I didn't say it, the Washington Post's Dana Milbank did:
When Barack Obama stood on the stage in Chicago yesterday with his "dear friend" Hillary Clinton at his side, it was the starkest evidence yet that change had come -- to the president-elect.
Peter Baker of the New York Times pointed out to Obama that he once held a different view of his nominee to be secretary of state. "You belittled her travels around the world, equating it to having teas with foreign leaders," Baker recalled. "And your new White House counsel said that her résumé was grossly exaggerated when it came to foreign policy. I'm wondering whether you can talk about the evolution of your views of her credentials since the spring."
"Well, I mean, I think --" Obama began. "This is fun for the press to try to stir up whatever quotes were generated during the course of the campaign."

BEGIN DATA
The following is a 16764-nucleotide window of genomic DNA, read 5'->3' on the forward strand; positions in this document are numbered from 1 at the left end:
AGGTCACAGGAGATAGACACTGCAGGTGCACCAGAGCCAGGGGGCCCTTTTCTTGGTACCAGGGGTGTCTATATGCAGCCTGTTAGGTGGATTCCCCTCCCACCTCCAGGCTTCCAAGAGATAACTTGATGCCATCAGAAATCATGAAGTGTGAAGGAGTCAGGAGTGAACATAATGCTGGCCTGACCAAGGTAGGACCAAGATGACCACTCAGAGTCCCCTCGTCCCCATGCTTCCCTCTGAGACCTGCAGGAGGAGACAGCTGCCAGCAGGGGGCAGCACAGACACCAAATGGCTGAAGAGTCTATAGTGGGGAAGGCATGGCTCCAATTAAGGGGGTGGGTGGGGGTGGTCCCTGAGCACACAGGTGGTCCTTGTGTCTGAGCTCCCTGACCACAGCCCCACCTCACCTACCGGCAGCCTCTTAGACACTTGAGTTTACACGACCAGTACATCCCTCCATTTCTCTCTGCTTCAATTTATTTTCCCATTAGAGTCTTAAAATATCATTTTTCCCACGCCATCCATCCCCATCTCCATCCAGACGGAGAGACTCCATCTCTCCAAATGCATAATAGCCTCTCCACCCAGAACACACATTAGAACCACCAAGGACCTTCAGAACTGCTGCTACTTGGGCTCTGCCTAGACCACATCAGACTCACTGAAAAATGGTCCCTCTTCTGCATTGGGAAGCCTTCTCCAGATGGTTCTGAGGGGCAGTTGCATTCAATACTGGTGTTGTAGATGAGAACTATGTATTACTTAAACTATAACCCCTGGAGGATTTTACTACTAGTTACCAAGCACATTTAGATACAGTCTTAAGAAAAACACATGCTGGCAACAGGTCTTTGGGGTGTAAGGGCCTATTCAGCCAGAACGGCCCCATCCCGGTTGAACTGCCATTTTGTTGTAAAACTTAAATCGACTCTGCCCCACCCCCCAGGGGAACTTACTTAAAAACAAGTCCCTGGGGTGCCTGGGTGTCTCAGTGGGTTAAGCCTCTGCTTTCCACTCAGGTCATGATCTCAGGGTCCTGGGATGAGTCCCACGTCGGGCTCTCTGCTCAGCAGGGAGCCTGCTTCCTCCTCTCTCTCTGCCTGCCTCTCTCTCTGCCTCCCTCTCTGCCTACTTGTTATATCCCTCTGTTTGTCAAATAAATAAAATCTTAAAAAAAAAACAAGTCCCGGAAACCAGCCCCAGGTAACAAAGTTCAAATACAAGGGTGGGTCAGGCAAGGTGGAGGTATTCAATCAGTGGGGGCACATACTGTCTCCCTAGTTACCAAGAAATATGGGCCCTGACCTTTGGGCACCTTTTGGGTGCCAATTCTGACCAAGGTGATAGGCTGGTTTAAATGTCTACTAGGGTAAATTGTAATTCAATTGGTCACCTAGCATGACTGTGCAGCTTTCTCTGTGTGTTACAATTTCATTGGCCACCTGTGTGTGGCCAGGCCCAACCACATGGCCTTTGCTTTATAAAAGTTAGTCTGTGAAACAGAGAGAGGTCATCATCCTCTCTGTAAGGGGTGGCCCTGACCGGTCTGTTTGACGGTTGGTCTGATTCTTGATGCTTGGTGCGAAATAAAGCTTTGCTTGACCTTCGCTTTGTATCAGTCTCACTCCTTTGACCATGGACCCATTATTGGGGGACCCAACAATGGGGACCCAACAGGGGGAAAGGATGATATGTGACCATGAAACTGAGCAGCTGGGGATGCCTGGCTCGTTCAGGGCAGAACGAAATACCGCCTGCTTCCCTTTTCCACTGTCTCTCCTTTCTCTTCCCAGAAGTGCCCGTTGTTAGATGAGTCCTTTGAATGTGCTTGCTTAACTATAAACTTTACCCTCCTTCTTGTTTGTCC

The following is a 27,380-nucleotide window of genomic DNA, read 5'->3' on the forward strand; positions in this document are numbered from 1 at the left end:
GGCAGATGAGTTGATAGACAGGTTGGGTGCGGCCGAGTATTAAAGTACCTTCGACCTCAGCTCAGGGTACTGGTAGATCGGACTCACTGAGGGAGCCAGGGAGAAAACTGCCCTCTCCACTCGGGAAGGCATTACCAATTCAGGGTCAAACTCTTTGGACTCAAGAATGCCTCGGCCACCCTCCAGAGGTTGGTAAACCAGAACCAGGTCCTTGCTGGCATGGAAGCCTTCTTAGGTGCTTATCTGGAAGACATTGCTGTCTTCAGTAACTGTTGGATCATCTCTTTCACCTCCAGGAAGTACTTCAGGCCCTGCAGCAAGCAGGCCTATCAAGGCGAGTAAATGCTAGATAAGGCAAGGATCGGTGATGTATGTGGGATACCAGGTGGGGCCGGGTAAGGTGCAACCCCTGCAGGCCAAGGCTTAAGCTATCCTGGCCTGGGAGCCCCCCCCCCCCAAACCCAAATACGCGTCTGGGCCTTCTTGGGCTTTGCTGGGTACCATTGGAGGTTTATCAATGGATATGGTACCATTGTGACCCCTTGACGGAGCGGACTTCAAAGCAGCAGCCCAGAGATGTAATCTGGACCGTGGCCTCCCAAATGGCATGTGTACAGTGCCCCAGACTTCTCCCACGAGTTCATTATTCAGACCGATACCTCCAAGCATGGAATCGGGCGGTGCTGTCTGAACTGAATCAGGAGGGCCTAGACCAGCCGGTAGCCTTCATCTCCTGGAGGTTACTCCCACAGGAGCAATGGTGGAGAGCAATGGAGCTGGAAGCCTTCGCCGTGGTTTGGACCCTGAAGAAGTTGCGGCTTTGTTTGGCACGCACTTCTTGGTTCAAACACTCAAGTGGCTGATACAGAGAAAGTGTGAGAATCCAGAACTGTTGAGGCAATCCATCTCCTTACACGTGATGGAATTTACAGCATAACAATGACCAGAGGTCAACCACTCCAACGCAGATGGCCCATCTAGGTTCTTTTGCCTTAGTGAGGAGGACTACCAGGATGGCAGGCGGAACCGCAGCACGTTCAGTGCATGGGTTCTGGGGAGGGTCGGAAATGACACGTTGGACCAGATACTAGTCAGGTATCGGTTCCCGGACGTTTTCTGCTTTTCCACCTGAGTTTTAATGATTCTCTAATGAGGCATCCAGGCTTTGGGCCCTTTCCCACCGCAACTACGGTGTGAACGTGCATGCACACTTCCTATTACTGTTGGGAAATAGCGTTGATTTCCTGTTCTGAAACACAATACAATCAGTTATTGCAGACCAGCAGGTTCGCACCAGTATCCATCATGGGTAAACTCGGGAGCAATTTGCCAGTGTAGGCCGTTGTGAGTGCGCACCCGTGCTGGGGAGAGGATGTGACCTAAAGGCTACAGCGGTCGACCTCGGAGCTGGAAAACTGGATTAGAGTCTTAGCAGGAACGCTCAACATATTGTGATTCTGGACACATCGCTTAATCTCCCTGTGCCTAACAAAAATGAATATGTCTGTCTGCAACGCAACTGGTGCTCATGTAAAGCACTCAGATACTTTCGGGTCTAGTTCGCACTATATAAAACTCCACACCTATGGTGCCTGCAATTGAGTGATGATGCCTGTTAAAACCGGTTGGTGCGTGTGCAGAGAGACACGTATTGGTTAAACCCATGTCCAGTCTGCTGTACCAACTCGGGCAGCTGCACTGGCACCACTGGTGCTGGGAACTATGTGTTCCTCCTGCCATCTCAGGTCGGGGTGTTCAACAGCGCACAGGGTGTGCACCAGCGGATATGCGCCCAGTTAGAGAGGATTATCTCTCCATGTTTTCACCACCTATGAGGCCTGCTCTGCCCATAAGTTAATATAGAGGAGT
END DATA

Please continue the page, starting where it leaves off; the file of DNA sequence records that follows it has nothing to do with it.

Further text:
"They're your quotes, sir," Baker pointed out.
"No, I understand. And you're having fun," Obama continued. "And there's nothing wrong with that. I'm not faulting it." Obama grinned broadly. Clinton smiled faintly.
Baker's "fun" was actually a serious, even startling, development: Obama, who campaigned against the Clinton way of doing things, is now engaged in a veritable restoration of the Clinton administration. As The Post's Al Kamen and Phil Rucker report, Obama has appointed at least nine veteran Clinton aides to top positions in his White House so far. Of the seven Cabinet-level nominees Obama has officially announced, four served in the Clinton administration.
But it's more than the "veritable restoration" of Clinton-world under question. When Mr. Hope and Change practices deflection by way of patronizing cynicism, he has made it clear that ideas, promises, facts are just markers in a game to him. Which is not an attractive thing, with or without grinning broadly.